The last time I went to Edinburgh I was doing a gap year half way through my law degree, backpacking around Europe and living off the meagre savings I’d made working in a department store in Melbourne on weekends and after class.
My memories of Edinburgh were of a breathtakingly beautiful city. And while that has not changed – Edinburgh still dazzles with its severe and dramatic beauty – what I didn’t remember about Edinburgh was the finer things. This time however, I have come away with memories of a vibrant and dynamic food scene, quirky underground cocktail clubs and a sense of the pride and innovation that lives in the locals of this unique city.
Here’s a little diary of our visit, including all the places that I highly recommend for your next trip up north.
The centre of Edinburgh is spectacular to be sure, but we stayed in the hip and slightly edgy suburb of Leith, about 12 to 15 minutes drive into the centre of town. We stayed at the luxe hotel, Fingal, which is a re-developed ship that is now permanently located in the port of Leith. You can read my review of it here.
Leith is Edinburgh’s up and coming, hipster neighbourhood, where a lot is going on in terms of artisanal food and drinks. It is home to at least a couple of Michelin star restaurants, as well as several other lower-key option which give them all a run for their money. We dined at The Kitchin, the award-winning, Michy-starred home of chef Tom Kitchin. The interior has a low-key modern vibe that is welcoming and cosy at the same time. Dark charcoal greys, exposed wood and stone and understated, subtle touches of sheepskin and tartan.
The food justified the Michelin star – all local and fresh ingredients, delicately presented and delightful to dine on.
The Kitchin is found in the old dock area of Leith. Not far from it lies a stretch of river, which is lined with an eclectic group of restaurants, bars and pubs. We stopped in for an aperitif at The Ship on the Shore, a lavishly decorated pub with a spectacular looking seafood menu. While we didn’t have time to dine here, we eyed off the seafood platters being delivered to the table beside us to an extent that probably made them feel rather uncomfortable. We subsequently heard on good authority that it is indeed a local gem when it comes to dining out.
A little further afield in Leith, we wandered over to The Nauticus, a relatively new pub whose hook is all local produce. This means there’s a lot of local whiskies and beers, but the menu extends to wines which have a link to the local area. The interior is a modern take on the old-school pub. The bar stools are upholstered in Harris Tweed and the fixtures are all ornate wood panelling and brass. But the staff are young and passionate about what they do. My tip is to have the “Porridge Colada” cocktail. Its base is home-made oat milk, whisky and pineapple. Sounds hideous. Tastes like tropical-Scottish heaven (trust me).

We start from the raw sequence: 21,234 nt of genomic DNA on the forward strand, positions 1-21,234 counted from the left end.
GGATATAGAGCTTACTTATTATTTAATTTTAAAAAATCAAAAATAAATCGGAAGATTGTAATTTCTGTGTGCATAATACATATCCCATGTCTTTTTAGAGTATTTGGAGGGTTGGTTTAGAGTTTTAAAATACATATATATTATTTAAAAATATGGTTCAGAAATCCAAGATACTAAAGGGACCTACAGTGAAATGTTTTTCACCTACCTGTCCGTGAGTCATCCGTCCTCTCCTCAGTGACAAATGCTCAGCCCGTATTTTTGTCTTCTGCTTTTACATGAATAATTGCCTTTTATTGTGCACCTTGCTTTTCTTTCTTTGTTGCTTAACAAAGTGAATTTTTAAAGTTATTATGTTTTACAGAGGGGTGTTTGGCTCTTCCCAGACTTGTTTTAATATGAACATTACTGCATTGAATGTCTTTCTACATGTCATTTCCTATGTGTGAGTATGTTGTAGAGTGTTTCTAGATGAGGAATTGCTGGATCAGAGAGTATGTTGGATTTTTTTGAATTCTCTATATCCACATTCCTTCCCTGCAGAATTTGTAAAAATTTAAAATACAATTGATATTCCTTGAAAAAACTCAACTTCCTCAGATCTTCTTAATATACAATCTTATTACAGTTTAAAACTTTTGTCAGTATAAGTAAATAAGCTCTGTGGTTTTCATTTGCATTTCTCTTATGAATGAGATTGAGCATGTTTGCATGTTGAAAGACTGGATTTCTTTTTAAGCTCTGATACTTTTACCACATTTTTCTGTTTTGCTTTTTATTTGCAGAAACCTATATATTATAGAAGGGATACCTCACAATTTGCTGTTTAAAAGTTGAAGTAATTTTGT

In the centre of town there is no shortage of options for eating and drinking and being merry. The Timber Yard is set in an old warehouse. It’s kind of minimal, kind of rustic, but overall chic. The menu is based on local produce, which is lovingly transformed into delicate, light but satisfying dishes.
Our other favourite was Fhior. It’s modern Scottish dining at its best. We had the surprise tasting menu, which is always risky when you don’t know what’s coming, but we had the opportunity too tell them upfront what we don’t like (e.g. internal organs) and they work with you. Needless to say, we savoured every course.
Edinburgh’s drinking scene has gone all sophisticated with the addition of a few speakeasy’s and cocktail bars. And while they are sophisticated, there’s still that fun Scottish spirit pervading the atmosphere. My favourite was Panda & Sons. At street level it is disguised as a barber shop, but the giveaway is the low sound of the music rising up from the basement. Go down the stairs, and open up the bookcase – behind it is Panda & Sons. A very cool, low-ceilinged bar with an eclectic cocktail list. My tip: order the Tiki Takeaway. A cocktail in a Chinese takeaway box, which includes soy sauce. Delicious.
For late night looseness, we headed to Bramble. Low key, late night cocktails, with great tunes.
It wasn’t all eating and drinking though. We also visited the Scottish National Gallery of Modern Art. The Andy Warhol exhibition was in full force during our visit, but there is always something interesting being exhibited. On Sundays a visit to the Stockbridge market is a good idea. It is quite small, but there’s great street food in the market, and interesting little shops on the streets surrounding it.
We were also very pleasantly surprised by how fascinating our visit to the Royal Yacht Britannica was. Get a sneak peak into how the royal family spent their holidays on the high seas.